MRI of the coronary arteries has progressed relatively more slowly. Not only are the coronary arteries small, but they are in constant motion and have similar characteristics to the surrounding myocardium and cardiac veins. Nonetheless, MRA of the coronary arteries, allowing the detection of stenotic plaque disease, has now been performed for over a decade, and was originally shown to be able to reliably detect patients with left main coronary or three-vessel disease (figure 3).13 Subsequently, in an attempt to improve acquisition times, whole heart magnetic resonance (MR) coronary angiography has been developed.14 This allows free-breathing images to be taken during a patient-specific time window of the cardiac cycle during which coronary artery motion is minimal. In a manner analogous to coronary computed tomography (CT), the upper and lower boundaries of the heart are defined in order to allow imaging over a single volume that covers both coronary arteries. As a result, images are simpler to acquire, and the scan can be performed in a much shorter time period. Using this technique, Sakuma et al. demonstrated that significant narrowing of coronary arterial segments with a diameter >2 mm could be detected with moderate sensitivity (82%) and high specificity (90%).15 However, despite technological advances such as this, the overall acquisition speed of 3D MRA remains considerably slower (>2 minutes) than that of multi-slice CT (<2 seconds). Nonetheless, it should be noted that MR coronary imaging does hold several advantages over CT plaque imaging: the ability to safely perform serial imaging, the lack of need for an injected contrast agent in image acquisition, and the ability to characterise heavily calcified areas of the coronary tree.16 Currently, however, clinical guidelines only recommend the use of coronary MRA for determining the proximal course of anomalous coronary arteries.

Figure 4. T1-weighted imaging of the right coronary artery wall. Arrows show bright signal from a recently symptomatic plaque in the right coronary artery. Adapted from Tanaka et al.22
Figure 4. T1-weighted imaging of the right coronary artery wall. Arrows show bright signal from a recently symptomatic plaque in the right coronary artery. Adapted from Tanaka et al.22

More recent work has suggested a brighter future for MRI imaging of coronary atherosclerotic plaque. In addition to coronary MRA, black-blood imaging of the coronary artery wall is now possible, which allows detection of increased wall thickness in patients with angiographically documented coronary artery disease with high reproducibility.17,18 In a recent sub-study of the Multi-Ethnic Study of Atherosclerosis (MESA) trial, 179 asymptomatic patients with subclinical atherosclerosis underwent coronary wall MRI.19 Although no significant coronary artery narrowing was detected by MRA, direct wall imaging noted that as the arterial wall became thicker, the luminal diameter remained relatively constant; in contrast, the outer vessel wall was seen to expand with the thickened arterial wall. This phenomenon, termed “positive remodelling” and first described by Glagov,20 highlights the need to develop accurate methods of direct coronary plaque imaging using MRI, in a similar manner to those methods currently used for carotid plaque. Currently, non-contrast T1-weighted imaging of coronary plaque can identify high-intensity signal (HIP) (figure 4), which has recently been associated with positive coronary remodelling and low CT signal density.21 However, the prognostic significance of HIP lesions is currently unknown.22 Compared with carotid imaging, MRI of coronary atherosclerotic plaque is currently unable to identify individual plaque features with the same sensitivity and specificity.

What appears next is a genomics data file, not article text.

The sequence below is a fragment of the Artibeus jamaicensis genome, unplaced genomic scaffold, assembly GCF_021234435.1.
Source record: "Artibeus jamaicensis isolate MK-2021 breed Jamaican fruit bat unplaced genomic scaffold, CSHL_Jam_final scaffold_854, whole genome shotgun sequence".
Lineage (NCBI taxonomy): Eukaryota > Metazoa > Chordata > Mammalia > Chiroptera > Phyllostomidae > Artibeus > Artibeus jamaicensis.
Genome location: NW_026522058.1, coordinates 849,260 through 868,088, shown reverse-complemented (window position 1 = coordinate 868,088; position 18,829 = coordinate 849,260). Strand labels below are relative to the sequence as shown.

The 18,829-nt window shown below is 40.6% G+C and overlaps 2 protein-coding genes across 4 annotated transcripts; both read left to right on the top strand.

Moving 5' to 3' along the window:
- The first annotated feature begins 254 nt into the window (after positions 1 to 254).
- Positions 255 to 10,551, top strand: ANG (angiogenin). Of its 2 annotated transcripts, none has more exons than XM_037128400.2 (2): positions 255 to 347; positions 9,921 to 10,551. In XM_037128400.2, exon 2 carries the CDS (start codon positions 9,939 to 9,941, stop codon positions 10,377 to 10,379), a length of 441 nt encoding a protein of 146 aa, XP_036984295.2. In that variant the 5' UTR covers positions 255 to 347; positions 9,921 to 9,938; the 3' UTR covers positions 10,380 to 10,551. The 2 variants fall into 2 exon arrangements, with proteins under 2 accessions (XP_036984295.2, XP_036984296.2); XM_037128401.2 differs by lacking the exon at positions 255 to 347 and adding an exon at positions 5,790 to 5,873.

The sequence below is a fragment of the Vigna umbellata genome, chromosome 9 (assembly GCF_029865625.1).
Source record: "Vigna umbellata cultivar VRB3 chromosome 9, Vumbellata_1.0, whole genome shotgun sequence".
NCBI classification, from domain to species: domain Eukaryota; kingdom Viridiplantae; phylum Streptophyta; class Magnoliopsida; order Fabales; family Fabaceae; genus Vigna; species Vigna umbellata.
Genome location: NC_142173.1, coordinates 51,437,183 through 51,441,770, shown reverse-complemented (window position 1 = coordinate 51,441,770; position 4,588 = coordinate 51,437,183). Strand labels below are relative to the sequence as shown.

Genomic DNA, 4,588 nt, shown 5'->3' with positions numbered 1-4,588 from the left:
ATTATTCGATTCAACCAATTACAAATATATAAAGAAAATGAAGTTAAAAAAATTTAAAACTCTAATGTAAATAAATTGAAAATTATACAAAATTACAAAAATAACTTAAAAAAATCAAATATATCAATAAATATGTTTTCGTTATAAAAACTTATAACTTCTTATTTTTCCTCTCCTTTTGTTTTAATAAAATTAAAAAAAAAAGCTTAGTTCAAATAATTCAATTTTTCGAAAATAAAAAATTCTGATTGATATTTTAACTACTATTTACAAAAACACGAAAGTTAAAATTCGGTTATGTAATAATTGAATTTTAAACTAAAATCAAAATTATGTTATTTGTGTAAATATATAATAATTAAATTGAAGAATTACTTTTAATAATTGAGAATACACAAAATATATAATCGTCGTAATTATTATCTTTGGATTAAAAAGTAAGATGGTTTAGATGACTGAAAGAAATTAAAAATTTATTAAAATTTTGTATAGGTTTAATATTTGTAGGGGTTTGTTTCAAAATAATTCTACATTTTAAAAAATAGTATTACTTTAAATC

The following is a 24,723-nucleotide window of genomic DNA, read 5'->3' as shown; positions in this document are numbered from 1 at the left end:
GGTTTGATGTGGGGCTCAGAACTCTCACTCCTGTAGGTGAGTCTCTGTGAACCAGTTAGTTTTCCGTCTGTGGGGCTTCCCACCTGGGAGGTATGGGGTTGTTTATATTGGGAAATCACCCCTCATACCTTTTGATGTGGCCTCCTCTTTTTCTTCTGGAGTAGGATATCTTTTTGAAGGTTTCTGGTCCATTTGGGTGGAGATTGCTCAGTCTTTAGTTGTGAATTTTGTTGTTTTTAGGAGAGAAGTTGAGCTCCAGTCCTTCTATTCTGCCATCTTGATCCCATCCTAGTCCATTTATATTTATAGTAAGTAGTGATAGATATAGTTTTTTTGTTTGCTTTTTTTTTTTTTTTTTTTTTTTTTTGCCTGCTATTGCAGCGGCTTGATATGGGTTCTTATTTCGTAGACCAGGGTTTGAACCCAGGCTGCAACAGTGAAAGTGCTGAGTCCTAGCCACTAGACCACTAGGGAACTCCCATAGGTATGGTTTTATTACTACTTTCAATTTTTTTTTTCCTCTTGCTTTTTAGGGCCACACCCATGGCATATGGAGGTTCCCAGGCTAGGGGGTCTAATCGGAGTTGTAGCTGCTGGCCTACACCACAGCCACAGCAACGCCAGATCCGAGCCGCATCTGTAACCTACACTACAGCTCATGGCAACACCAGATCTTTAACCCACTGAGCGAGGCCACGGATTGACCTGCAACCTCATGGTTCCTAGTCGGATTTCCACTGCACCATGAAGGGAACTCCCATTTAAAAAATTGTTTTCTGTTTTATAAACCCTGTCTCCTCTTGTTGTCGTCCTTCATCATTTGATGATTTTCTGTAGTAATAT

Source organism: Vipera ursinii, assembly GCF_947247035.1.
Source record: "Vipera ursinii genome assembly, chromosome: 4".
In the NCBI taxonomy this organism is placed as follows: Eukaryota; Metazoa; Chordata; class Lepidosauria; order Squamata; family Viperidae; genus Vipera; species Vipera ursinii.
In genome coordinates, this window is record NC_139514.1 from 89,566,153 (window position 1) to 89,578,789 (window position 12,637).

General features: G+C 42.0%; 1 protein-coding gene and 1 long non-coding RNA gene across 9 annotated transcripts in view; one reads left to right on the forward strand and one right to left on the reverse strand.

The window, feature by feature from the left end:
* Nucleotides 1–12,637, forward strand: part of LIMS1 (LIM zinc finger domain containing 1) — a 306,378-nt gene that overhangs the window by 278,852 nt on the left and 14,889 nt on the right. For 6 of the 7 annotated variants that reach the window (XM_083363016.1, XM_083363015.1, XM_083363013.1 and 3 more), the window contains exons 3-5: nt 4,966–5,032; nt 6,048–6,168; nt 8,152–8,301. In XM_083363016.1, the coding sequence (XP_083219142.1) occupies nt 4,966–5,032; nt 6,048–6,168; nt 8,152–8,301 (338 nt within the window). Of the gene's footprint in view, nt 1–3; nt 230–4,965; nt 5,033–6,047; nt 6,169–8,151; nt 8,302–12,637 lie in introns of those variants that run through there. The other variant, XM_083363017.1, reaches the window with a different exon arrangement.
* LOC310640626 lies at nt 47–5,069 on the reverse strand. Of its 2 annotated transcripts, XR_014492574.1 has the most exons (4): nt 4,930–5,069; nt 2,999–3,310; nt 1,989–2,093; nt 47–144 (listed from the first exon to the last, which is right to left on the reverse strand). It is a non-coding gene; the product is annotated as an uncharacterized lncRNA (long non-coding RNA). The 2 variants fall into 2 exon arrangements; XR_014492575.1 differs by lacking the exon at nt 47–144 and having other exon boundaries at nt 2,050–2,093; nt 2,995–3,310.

Future directions

Figure 5. Microparticles of iron oxide (MPIO) bound to the aortic root of apolipoprotein E knockout mice. These particles have a paramagnetic effect, which leads to signal dropout when imaged using MRI
Figure 5. Microparticles of iron oxide (MPIO) bound to the aortic root of apolipoprotein E knockout mice. These particles have a paramagnetic effect, which leads to signal dropout when imaged using MRI

Ongoing improvements in imaging sequences, combined with higher field strength imaging, are likely to enhance the ability of MRI to provide high-resolution plaque images while simultaneously decreasing scan acquisition times. In addition, several novel contrast agents are under investigation that may permit MRI to simultaneously provide information on both vascular biology and morphology. For example, McAteer et al. constructed a dual-ligand microparticle of iron-oxide (4.5 µm diameter) to target endothelial P-selectin and vascular cell adhesion molecule (VCAM)-1 (figure 5).23 Binding of the microparticles to inflamed mouse endothelium was subsequently shown by high resolution ex vivo MRI (9.4 T). In human work, Tang et al. have demonstrated the use of ultrasmall particles of iron oxide (USPIO) to provide information on carotid plaque macrophage content using 1.5 T MRI.24 

Conclusions

MRI is emerging as a leading non-invasive modality for the assessment of atherosclerotic plaque disease. While MRI of atherosclerotic plaque in the coronary arteries awaits further technical developments, imaging of plaque in the carotid arteries has already shown that MRI is capable of giving detailed information both on vessel wall thickness and plaque composition. With the ongoing development of novel contrast agents, MRI is likely to play a major role in the future development of imaging strategies to aid risk stratification and treatment in ischaemic vascular disease. 

Conflict of interest

None declared.

Key messages

  • Magnetic resonance imaging (MRI) is one of the leading non-invasive plaque imaging modalities
  • Detailed images are available for carotid artery plaque and there is excellent promise for tissue characterisation
  • The absence of radiation exposure permits serial studies of plaque over time
  • There is the potential for a “one-stop shop” able to provide every facet of cardiovascular imaging in one scan
  • Routine coronary imaging will require further improvements in technology and resolution

References